New Year, New Start

Most of you who follow this blog also follow my blog Write What You Know, and you might be wondering what happened to last Thursday’s post. Wonder no longer. There wasn’t one. I’ve been doing some over the last few weeks about my writing and what I want to happen with it. I realized my focus had been divided. So, as of the other day, all content from Write What You Know has been folded into this blog on this website.

I’m wanting this blog and this website to include all the facets of my life and my writing. Yes, there will continue to be Christian themed posts, but I will also reflect on the writing process and tell stories I hope will be encouraging and inspiring to all of us. Some will be fiction, and some will not. Others will help me process things as I continue to reflect on what God is doing in my life.

Today is my first day of Jeff Goins’ 500 words/day challenge for January. I should end up with more than 500 words/day between my journal writing, blog writing, and story writing, but I’m doing the challenge because I need a kick in the pants to work more on my short story and my book. I’ve been doing more planning than writing, and that needs to stop. Hence, the challenge. I’m also going to submit one of the stories I already have on the computer to a contest. Besides the writing challenge, I would also like to have a goal of submitting something to a contest or for publication once a month so I can start putting myself out there as a writer.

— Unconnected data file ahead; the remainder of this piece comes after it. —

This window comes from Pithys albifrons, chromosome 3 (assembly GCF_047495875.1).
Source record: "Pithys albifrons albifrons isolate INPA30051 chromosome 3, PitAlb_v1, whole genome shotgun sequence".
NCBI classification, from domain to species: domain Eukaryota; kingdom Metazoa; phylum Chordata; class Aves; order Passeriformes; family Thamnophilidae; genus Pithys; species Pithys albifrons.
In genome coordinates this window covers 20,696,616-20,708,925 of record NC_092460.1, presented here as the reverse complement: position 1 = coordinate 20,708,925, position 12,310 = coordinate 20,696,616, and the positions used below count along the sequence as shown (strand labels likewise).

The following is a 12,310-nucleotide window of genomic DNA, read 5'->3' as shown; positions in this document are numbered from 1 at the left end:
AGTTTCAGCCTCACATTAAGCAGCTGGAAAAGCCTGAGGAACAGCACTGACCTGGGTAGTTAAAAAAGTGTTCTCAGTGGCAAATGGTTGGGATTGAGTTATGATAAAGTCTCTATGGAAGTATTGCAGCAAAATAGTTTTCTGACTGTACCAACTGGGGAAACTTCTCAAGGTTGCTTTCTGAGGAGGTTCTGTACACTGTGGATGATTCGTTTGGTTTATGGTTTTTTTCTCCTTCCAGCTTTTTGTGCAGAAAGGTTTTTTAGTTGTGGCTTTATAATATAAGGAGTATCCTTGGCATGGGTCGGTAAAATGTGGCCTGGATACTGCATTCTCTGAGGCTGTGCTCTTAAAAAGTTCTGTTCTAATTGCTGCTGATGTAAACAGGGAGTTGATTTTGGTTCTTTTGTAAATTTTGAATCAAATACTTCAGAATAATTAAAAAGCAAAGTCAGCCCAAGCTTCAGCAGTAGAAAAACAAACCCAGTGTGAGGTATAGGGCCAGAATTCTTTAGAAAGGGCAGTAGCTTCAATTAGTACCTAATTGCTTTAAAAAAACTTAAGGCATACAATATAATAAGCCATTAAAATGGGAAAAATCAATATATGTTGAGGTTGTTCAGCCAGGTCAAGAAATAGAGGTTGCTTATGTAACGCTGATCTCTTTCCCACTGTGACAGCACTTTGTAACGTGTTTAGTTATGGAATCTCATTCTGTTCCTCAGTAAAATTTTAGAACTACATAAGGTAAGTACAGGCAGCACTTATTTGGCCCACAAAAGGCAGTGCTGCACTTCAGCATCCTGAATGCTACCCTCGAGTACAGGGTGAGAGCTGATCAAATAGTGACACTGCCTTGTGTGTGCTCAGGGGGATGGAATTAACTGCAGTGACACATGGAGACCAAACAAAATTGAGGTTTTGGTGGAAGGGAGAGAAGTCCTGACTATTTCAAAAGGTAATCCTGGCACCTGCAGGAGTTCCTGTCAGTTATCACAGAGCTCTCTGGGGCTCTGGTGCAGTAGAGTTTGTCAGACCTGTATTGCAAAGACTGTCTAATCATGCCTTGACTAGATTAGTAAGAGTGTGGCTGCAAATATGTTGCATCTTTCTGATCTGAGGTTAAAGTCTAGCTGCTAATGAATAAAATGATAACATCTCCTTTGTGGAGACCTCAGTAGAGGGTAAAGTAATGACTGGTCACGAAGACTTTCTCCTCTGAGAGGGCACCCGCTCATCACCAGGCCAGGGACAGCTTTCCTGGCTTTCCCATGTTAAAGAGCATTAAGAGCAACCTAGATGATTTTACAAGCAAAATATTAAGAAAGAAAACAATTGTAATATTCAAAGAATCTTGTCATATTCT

I might keep up with the writing challenge after January to keep myself in writing mode every day or at least every weekday. Some of those words will end up in this blog, but all of them will help me become a better writer.

Have a great day!

Why I’m Thankful for Writing

This might be the obvious post for today seeing that it is Thanksgiving Day in the United States, but bear with me. I’ve been thinking about my reasons for a while and decided I needed to write them down today.